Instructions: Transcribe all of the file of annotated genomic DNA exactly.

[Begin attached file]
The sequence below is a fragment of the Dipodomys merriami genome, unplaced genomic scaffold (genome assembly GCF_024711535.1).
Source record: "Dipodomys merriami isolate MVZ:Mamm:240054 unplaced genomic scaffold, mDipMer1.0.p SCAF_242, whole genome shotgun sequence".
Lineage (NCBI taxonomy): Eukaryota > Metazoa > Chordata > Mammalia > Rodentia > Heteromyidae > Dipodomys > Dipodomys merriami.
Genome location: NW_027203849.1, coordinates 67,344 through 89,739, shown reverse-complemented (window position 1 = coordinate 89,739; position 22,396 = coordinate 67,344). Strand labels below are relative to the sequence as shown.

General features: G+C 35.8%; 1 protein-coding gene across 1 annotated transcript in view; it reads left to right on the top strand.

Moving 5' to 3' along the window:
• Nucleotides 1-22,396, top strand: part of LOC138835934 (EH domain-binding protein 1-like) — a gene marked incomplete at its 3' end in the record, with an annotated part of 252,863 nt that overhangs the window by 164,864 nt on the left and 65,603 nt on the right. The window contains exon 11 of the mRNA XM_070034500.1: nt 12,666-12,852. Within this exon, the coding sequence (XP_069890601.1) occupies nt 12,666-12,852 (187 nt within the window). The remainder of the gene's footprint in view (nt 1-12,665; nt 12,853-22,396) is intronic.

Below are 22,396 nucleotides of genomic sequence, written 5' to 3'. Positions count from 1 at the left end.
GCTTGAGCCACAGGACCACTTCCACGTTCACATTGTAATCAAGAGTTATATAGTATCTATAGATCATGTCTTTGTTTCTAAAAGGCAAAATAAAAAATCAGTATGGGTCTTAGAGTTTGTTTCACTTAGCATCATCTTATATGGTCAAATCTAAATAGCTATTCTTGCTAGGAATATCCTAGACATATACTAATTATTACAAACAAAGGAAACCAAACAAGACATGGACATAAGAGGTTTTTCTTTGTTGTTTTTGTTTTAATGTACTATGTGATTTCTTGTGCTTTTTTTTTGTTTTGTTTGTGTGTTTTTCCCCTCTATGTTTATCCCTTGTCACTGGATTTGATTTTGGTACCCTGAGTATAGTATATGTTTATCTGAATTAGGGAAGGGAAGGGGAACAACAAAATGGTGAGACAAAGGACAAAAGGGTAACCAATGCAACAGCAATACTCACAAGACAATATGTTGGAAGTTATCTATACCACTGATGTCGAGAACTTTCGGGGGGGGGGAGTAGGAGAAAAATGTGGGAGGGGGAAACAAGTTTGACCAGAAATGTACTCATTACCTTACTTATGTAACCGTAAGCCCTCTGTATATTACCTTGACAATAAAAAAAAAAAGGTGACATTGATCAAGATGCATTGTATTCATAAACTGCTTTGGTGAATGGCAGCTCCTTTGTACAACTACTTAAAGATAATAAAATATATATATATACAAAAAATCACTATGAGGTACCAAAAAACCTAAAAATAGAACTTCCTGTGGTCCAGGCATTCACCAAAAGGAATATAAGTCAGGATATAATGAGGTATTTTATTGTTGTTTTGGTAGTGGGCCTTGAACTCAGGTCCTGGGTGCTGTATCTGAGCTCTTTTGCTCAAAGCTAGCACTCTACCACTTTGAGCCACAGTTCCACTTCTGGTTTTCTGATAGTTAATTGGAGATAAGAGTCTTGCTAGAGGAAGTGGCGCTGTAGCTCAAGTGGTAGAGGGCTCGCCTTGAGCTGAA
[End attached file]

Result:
The sequence below is a fragment of the Dipodomys merriami genome, unplaced genomic scaffold (genome assembly GCF_024711535.1).
Source record: "Dipodomys merriami isolate MVZ:Mamm:240054 unplaced genomic scaffold, mDipMer1.0.p SCAF_242, whole genome shotgun sequence".
Lineage (NCBI taxonomy): Eukaryota > Metazoa > Chordata > Mammalia > Rodentia > Heteromyidae > Dipodomys > Dipodomys merriami.
Genome location: NW_027203849.1, coordinates 67,344 through 89,739, shown reverse-complemented (window position 1 = coordinate 89,739; position 22,396 = coordinate 67,344). Strand labels below are relative to the sequence as shown.

General features: G+C 35.8%; 1 protein-coding gene across 1 annotated transcript in view; it reads left to right on the top strand.

Moving 5' to 3' along the window:
• Nucleotides 1-22,396, top strand: part of LOC138835934 (EH domain-binding protein 1-like) — a gene marked incomplete at its 3' end in the record, with an annotated part of 252,863 nt that overhangs the window by 164,864 nt on the left and 65,603 nt on the right. The window contains exon 11 of the mRNA XM_070034500.1: nt 12,666-12,852. Within this exon, the coding sequence (XP_069890601.1) occupies nt 12,666-12,852 (187 nt within the window). The remainder of the gene's footprint in view (nt 1-12,665; nt 12,853-22,396) is intronic.

Below are 22,396 nucleotides of genomic sequence, written 5' to 3'. Positions count from 1 at the left end.
GCTTGAGCCACAGGACCACTTCCACGTTCACATTGTAATCAAGAGTTATATAGTATCTATAGATCATGTCTTTGTTTCTAAAAGGCAAAATAAAAAATCAGTATGGGTCTTAGAGTTTGTTTCACTTAGCATCATCTTATATGGTCAAATCTAAATAGCTATTCTTGCTAGGAATATCCTAGACATATACTAATTATTACAAACAAAGGAAACCAAACAAGACATGGACATAAGAGGTTTTTCTTTGTTGTTTTTGTTTTAATGTACTATGTGATTTCTTGTGCTTTTTTTTTGTTTTGTTTGTGTGTTTTTCCCCTCTATGTTTATCCCTTGTCACTGGATTTGATTTTGGTACCCTGAGTATAGTATATGTTTATCTGAATTAGGGAAGGGAAGGGGAACAACAAAATGGTGAGACAAAGGACAAAAGGGTAACCAATGCAACAGCAATACTCACAAGACAATATGTTGGAAGTTATCTATACCACTGATGTCGAGAACTTTCGGGGGGGGGGAGTAGGAGAAAAATGTGGGAGGGGGAAACAAGTTTGACCAGAAATGTACTCATTACCTTACTTATGTAACCGTAAGCCCTCTGTATATTACCTTGACAATAAAAAAAAAAAGGTGACATTGATCAAGATGCATTGTATTCATAAACTGCTTTGGTGAATGGCAGCTCCTTTGTACAACTACTTAAAGATAATAAAATATATATATATACAAAAAATCACTATGAGGTACCAAAAAACCTAAAAATAGAACTTCCTGTGGTCCAGGCATTCACCAAAAGGAATATAAGTCAGGATATAATGAGGTATTTTATTGTTGTTTTGGTAGTGGGCCTTGAACTCAGGTCCTGGGTGCTGTATCTGAGCTCTTTTGCTCAAAGCTAGCACTCTACCACTTTGAGCCACAGTTCCACTTCTGGTTTTCTGATAGTTAATTGGAGATAAGAGTCTTGCTAGAGGAAGTGGCGCTGTAGCTCAAGTGGTAGAGGGCTCGCCTTGAGCTGAA